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All passenger cars could see at least a $10 hike in yearly registration fees under legislation on its way to the Senate. Fees for electric, hybrid and natural-gas vehicles, meanwhile, would skyrocket by as much as $70 annually.
The Senate Transportation Committee voted 4-0 in support of SB231, which would generate an estimated $31 million or more a year for roads and clean-air projects.
Sen. Wayne Harper, R-Taylorsville, its sponsor, said registration fees for passenger vehicles now cost $43 a year. He is proposing to raise it at least to $53 for most vehicles.
But he said because alternative-fuel cars now largely escape gasoline taxes that help fund roads, he is proposing to greatly increase their registration fees by up to 113 percent to make up some of the difference.
Those fees would rise to $103 for natural gas and hybrid vehicles, and to $113 for electric cars and some that other alternative fuels such as hydrogen.
"We're not treating all people who use the roads in the same fashion," he said.
Harper said an average gasoline-powered car in Utah gets 25.4 miles per gallon, drives 12,458 miles a year and spends $120 in gasoline tax.
"A hybrid, in comparison, pays about $25 [in motor fuels tax]. An electrical vehicle pays nothing. Natural gas pays about $35. Propane pays nothing," he said.
Even with the increase in registration fees, alternative-fuel vehicles would pay less toward roads than gasoline-powered vehicles, he said. That OK, he added, "to recognize that they are cleaner-fuel vehicles and also are good for the air."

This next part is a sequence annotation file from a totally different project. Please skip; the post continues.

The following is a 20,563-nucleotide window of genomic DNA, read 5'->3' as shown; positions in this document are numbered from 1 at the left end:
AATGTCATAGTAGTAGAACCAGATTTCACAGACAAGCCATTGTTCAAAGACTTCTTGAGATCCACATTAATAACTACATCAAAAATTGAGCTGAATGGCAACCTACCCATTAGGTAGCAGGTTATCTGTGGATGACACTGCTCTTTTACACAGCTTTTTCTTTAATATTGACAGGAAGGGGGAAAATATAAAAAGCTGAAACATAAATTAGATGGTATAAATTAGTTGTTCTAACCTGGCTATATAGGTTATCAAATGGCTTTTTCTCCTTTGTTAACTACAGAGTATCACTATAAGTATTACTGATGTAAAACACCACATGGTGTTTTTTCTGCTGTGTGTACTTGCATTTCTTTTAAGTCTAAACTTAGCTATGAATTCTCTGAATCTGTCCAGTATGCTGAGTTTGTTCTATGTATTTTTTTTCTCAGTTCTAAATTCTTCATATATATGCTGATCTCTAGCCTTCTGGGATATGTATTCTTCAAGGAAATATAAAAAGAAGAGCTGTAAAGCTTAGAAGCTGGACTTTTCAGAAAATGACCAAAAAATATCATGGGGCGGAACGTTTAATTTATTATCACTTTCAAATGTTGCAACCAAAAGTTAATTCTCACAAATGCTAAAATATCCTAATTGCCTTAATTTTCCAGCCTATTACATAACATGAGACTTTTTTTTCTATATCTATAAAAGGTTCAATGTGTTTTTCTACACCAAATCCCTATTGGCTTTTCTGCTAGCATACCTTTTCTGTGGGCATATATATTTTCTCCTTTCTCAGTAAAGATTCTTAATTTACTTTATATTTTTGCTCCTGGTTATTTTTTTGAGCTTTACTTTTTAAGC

Also under the bill, 60 percent of new money from the fees would go to the state, and 40 percent would go to cities and counties. Currently, money from transportation taxes are split 70-30 between the state and local governments.
Legislators are seeking ways to cover a projected $11.3 billion shortfall through 2040 for priority road and transit projects in the state's transportation plan.
Senate leaders have also proposed a 10 cent per gallon hike in the state's 24.5 cent gasoline tax. The full Senate is expected to debate that on Wednesday. The state gasoline tax has not been raised since 1997.
House leaders have instead supported converting the cents-per-gallon tax into something closer to a sales tax, charging a percentage of the price of gasoline. While that tax would be set initially to match current gasoline taxes, its revenue likely would rise quickly as gasoline prices rise.
House leaders also are backing a proposal to allow voters to decide whether to raise sales taxes by a quarter-cent per dollar for city and county roads and mass transit.
Gov. Gary Herbert said at a press conference Tuesday that he's confident the House and Senate can find compromise and "get something done. I think both the House and Senate, Republicans and Democrats alike, realize we need to make some adjustment in transportation spending."